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Boston City Council Continues Push To Allow Non U.S. Citizens To Vote In Municipal Elections



By Sam Drysdale

A proposal to allow Boston residents who are not U.S. citizens to vote in municipal elections may be making its way up to Beacon Hill — where at least one supporter expects it would “essentially die with other home rule petitions.”

The Boston City Council voted earlier this month to approve a petition for a special law to allow all legal residents of Boston, regardless of their citizenship status, to vote in city elections.

“Immigrants with ‘legal status’ constitute over 28 percent of the city population, pay on average 2.3 billion dollars in taxes annually, hold roughly 6 billion dollars in collective spending power,” the petition reads. “The disenfranchisement of any tax-payer from the electoral process is inconsistent with the fundamental American principle of ‘No taxation without representation’ and undermines our City’s ideological foundation.”

The petition would expand voting access to “non-citizens or immigrants with legal status,” explained Councilor Ricardo Arroyo at the Dec. 13 meeting. Arroyo chairs the Committee on Government Operations which brought the petition forward.

Immigrants who reside in the U.S. legally but without citizenship could include those with parole status, applicants for asylum, or immigrants granted temporary protected status from the federal government. Thousands of new immigrants from South America have come into Massachusetts over the past year with permission from the federal government.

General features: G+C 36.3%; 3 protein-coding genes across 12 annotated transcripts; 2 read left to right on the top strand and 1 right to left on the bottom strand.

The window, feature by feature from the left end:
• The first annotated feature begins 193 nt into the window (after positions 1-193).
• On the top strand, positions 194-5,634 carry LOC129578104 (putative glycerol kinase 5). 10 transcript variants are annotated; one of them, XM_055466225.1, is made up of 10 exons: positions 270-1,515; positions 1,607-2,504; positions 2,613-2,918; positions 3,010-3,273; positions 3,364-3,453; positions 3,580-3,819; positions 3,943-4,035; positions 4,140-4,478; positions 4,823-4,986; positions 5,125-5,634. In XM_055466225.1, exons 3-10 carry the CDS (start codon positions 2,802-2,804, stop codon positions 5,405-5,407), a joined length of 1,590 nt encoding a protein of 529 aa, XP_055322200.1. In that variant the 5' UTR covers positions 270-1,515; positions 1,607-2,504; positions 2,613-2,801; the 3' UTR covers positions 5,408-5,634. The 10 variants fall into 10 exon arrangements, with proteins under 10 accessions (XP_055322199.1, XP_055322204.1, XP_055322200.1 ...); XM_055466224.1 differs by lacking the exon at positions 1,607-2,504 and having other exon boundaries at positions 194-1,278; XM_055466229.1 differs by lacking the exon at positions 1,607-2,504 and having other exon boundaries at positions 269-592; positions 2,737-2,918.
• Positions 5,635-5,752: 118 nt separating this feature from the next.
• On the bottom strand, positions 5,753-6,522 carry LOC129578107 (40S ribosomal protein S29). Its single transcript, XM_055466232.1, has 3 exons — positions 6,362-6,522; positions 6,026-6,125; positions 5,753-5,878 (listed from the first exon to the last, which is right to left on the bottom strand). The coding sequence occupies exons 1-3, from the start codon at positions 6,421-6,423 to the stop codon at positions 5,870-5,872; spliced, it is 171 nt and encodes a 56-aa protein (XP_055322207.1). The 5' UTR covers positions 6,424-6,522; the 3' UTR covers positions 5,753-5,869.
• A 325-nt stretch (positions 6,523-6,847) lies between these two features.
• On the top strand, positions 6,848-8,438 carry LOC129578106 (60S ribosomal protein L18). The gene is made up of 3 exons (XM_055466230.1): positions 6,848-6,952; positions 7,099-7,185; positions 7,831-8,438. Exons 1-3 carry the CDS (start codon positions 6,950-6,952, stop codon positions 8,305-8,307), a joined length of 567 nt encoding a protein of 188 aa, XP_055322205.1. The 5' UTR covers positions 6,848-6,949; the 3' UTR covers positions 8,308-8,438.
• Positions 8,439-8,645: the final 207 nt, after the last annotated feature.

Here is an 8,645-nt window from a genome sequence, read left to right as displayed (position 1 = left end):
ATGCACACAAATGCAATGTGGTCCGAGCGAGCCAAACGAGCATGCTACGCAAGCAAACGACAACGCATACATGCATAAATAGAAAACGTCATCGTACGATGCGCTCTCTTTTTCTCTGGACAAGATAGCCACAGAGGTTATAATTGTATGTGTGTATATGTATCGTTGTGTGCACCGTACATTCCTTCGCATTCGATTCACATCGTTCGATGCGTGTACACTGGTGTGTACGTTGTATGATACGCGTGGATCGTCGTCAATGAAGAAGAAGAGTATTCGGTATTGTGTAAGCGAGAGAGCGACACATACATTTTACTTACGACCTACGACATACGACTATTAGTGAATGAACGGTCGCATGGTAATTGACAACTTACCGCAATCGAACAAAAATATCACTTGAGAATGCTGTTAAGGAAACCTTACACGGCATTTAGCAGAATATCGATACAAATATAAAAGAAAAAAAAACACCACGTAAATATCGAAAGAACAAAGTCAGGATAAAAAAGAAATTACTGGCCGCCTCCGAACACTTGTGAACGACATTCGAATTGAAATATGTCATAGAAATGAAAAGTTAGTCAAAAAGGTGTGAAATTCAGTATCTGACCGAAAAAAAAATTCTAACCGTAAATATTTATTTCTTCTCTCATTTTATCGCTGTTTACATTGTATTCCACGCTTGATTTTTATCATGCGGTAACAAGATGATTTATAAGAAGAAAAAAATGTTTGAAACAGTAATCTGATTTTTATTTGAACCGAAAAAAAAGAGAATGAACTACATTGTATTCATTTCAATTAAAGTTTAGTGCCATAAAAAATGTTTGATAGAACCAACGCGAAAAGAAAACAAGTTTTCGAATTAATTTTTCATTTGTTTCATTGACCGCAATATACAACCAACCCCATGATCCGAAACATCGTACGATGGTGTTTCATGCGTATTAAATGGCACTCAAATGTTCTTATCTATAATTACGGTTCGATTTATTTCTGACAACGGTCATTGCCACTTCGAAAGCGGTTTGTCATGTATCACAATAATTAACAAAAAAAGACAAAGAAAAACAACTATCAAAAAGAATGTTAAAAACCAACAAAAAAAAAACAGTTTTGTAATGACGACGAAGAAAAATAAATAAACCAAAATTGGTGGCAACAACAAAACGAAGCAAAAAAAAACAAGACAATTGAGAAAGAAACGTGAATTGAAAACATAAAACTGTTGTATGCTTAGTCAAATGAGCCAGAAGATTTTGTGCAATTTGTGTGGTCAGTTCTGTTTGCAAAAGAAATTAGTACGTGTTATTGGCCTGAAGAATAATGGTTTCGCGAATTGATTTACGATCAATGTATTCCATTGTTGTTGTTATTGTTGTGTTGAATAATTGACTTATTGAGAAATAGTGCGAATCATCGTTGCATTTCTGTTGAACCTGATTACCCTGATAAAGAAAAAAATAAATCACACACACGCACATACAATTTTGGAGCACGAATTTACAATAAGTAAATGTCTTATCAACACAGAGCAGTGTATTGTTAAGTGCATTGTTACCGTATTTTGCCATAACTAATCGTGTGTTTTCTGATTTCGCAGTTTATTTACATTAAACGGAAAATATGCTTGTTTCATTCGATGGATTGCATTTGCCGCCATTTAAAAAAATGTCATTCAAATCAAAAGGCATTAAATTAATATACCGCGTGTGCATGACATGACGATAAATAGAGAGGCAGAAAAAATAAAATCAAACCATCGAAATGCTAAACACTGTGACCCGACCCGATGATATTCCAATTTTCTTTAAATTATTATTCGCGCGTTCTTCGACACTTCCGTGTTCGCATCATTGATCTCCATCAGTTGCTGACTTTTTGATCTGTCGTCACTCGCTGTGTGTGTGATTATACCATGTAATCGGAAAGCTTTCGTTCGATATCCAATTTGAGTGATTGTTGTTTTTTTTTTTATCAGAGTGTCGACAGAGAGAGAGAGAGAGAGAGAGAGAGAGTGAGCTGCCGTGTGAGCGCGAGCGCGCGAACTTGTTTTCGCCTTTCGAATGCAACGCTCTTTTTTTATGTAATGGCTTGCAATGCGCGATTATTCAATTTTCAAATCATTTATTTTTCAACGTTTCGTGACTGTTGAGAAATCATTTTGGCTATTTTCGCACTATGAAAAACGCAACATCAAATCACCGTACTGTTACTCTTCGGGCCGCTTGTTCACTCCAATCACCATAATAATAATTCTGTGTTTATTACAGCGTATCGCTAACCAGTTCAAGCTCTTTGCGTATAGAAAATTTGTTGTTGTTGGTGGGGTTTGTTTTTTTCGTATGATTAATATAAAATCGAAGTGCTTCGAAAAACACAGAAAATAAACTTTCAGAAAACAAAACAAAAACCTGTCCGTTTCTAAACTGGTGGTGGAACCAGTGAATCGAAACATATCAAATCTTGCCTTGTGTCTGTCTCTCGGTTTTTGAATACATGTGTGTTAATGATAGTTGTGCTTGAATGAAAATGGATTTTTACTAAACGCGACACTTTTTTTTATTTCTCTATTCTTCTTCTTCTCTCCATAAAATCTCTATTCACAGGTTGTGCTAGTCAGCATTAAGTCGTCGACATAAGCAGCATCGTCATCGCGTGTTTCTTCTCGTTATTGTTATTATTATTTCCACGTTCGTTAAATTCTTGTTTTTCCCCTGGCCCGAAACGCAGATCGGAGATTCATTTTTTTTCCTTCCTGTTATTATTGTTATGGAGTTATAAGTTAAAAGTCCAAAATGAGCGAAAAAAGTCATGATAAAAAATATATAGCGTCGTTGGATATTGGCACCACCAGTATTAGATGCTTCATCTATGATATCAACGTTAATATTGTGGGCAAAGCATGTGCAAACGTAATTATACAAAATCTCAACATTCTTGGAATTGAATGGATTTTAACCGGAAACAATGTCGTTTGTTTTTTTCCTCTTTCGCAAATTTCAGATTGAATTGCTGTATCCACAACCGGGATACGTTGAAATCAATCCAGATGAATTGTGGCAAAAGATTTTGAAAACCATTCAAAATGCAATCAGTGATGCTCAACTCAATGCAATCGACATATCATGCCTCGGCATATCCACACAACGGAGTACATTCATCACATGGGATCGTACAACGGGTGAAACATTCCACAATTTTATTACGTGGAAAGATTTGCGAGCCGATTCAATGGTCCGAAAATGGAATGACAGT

“The process to obtain full citizenship carries many financial and time-related barriers, and while this process moves slowly, new Bostonians are unable to vote for the municipal representatives who are making policy decisions that affect their everyday lives,” the petition says.

City councilors passed the petition 8-4, with Councilors Frank Baker, Michael Flaherty, Ed Flynn and Erin Murphy voting against it. Councilor Tania Fernandes Anderson was absent.

Mayor Michelle Wu would need to sign the home rule petition to send it up to the State House, where lawmakers could either choose to take it up for vote and debate or leave it to languish. State legislators often leave controversial home rule petitions, such as significantly expanding voting rights or allowing local-option rent control, in committees where they reach a dead end.

“I want to be real about what comes next after this vote for my community,” Coletta said before she voted in favor of the petition. “What we’re about to sign off on will go to the mayor for her view. She may or may not sign it, and then up to the State House to essentially die with other home rule petitions that don’t have broad support or have legal ambiguities.”

Similar home rule petitions have been passed by Cambridge, Somerville and Newton, Arroyo said. The Somerville bill was referred to the committee on House rules in early 2023, and has not received a hearing or been moved out of that committee; and broader bills (H 671 and H 712) seeking to extend voting rights to non-citizens statewide were heard at a June hearing, and haven’t emerged since.

Coletta said she voted in favor of the petition because she supports expanding voting rights, but that the process of creating the petition should have involved more stakeholders, including Secretary of State William Galvin’s office.